Focus on Funds
What Investors Consider When Choosing Mutual Funds
American investors young and old use mutual funds in pursuit of their savings goals, but how do they choose the funds in which they invest? In the June 5, 2020, edition of Focus on Funds, ICI Senior Director of Retirement and Investor Research Sarah Holden recaps ICI’s latest data on mutual fund–owning households.
Stephanie Ortbals-Tibbs, ICI director of media relations: Nearly 60 million US households own mutual funds. Sarah Holden, your group studies each year how they come to own these mutual funds, [and] what they learn about them as they make their decisions. And leading your work, what do you see this year as some of the key trend lines?
Sarah Holden, ICI senior director of retirement and investor research: So we know that mutual fund–owning households come to own their funds through a variety of channels. The vast majority—82 percent of them—own their mutual funds through a retirement plan at work, so through a 401(k) or a 403(b). But half of mutual fund–owning households went out into the market and, through a broker or a financial adviser, or an insurance company rep, selected mutual funds. And nearly a third just went directly to the mutual fund company or through a discount broker.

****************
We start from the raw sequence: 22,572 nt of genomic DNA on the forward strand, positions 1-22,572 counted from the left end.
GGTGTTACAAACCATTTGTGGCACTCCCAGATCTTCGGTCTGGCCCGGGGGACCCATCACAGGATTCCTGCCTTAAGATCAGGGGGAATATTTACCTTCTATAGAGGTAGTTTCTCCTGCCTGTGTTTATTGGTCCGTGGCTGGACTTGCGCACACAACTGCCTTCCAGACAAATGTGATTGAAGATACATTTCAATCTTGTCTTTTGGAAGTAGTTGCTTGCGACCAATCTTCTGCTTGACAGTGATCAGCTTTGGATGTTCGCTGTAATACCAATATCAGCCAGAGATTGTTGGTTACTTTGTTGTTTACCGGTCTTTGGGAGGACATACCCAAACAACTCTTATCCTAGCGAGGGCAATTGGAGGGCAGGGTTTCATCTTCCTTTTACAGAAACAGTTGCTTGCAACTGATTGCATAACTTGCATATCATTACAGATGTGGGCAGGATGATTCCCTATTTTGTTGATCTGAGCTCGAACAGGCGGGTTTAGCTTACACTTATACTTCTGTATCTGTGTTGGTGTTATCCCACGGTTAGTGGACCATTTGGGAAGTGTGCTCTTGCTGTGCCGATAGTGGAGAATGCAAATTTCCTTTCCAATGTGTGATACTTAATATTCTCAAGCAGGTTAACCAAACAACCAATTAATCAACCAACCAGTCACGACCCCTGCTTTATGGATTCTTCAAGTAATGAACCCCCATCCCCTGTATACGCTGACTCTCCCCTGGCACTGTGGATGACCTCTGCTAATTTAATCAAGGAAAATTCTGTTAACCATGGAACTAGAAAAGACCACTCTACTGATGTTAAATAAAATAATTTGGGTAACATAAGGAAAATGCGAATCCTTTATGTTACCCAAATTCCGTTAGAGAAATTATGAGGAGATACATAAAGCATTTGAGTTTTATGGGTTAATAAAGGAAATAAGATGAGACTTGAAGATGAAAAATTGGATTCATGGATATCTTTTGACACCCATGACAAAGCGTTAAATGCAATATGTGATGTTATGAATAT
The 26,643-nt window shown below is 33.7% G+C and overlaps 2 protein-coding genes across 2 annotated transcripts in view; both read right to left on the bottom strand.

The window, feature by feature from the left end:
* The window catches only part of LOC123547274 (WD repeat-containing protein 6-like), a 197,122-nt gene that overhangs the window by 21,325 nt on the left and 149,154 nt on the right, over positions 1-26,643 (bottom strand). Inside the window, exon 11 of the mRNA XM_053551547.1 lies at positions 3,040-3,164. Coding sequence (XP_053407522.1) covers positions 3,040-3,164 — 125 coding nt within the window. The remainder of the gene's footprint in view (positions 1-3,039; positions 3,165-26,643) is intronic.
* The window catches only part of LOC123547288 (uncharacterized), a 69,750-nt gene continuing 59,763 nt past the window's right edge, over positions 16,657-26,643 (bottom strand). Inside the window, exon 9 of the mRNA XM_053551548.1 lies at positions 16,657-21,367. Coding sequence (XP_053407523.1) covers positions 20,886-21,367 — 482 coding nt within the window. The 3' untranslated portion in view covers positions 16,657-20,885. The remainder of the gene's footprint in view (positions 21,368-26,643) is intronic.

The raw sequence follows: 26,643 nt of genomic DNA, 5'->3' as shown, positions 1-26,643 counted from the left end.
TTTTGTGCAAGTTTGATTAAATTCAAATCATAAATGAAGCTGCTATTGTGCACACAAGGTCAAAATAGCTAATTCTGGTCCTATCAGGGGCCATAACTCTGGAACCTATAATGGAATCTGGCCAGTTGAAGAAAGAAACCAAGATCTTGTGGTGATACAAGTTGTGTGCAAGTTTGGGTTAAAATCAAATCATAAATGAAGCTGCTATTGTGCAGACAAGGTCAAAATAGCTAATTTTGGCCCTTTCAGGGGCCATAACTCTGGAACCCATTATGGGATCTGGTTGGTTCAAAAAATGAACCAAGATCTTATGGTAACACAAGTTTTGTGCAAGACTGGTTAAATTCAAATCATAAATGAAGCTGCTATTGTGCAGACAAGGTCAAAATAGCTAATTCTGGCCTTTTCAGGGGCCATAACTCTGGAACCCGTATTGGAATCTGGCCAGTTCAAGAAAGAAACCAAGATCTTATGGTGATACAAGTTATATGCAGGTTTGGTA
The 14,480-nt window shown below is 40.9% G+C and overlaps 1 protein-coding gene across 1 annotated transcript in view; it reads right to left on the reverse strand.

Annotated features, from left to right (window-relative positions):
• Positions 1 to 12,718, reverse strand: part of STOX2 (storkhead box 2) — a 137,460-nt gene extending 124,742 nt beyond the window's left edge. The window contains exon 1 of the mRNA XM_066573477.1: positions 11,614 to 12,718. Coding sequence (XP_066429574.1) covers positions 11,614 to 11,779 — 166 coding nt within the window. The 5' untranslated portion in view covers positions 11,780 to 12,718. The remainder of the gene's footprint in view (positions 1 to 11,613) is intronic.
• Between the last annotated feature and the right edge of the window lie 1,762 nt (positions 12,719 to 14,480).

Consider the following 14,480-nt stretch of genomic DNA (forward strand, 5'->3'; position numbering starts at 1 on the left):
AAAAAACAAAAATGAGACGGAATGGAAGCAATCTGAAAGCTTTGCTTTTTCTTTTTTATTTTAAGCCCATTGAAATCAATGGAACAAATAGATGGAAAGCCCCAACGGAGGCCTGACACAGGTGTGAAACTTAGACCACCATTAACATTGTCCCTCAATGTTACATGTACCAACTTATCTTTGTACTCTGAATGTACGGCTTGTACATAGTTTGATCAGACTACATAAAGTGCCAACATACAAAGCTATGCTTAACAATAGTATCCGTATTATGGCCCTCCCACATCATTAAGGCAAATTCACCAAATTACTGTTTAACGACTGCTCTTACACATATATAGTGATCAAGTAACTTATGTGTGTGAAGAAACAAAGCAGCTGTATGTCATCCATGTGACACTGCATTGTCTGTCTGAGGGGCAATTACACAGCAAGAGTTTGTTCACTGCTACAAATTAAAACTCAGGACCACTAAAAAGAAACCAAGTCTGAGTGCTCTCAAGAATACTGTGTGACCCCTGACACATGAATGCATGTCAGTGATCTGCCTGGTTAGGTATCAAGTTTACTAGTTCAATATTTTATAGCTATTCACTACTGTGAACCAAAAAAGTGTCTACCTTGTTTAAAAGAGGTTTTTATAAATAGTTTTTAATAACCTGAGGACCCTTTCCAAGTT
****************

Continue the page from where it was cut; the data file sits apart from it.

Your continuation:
Ortbals-Tibbs: Working through these various channels, then, how do they make a decision about which fund to own?
Holden: The first decision, really, that needs to be made, is well what kind of investment do I want to make? And nine out of 10 mutual fund–owning households say that they considered the investment objective of the funds before they purchased the fund.
And part and parcel of that decision is: how much risk do I want to take? We know from another question in the survey that mutual fund–owning households are willing to take on financial risk. And indeed, the most popular type of fund owned is equity mutual funds. Eighty-eight percent of mutual fund–owning households own equity mutual funds.
Ortbals-Tibbs: In addition to investment objective, what else do they consider?
Holden: Nine out of 10 mutual fund–owning households look at the performance of the funds. So funds report on their past performance, and this is a key measure that households consider. Eight in 10 also compare that performance to a benchmark, so they want to understand how did an individual fund do compared to the market that it’s investing in.
Ortbals-Tibbs: We know, of course, people consider fees as well. What does the data show there?
Holden: Households do consider the fees associated with their fund investments, and nine out of 10 of them say that it’s important to look at that. And indeed, we see this in our aggregate data as well. Each year, we do a study where we analyze the fees and expenses paid by fund investors as a group.
And when we look at, for example, equity mutual funds, if you consider all equity mutual funds in the market, the average expense ratio is 1.24 percent. But that doesn’t take into account where people have actually put their money. And if we now look at where did we actually invest, as a group, equity mutual fund investors paid 0.52 percent. So we see in our data that households do concentrate their assets in lower-cost funds.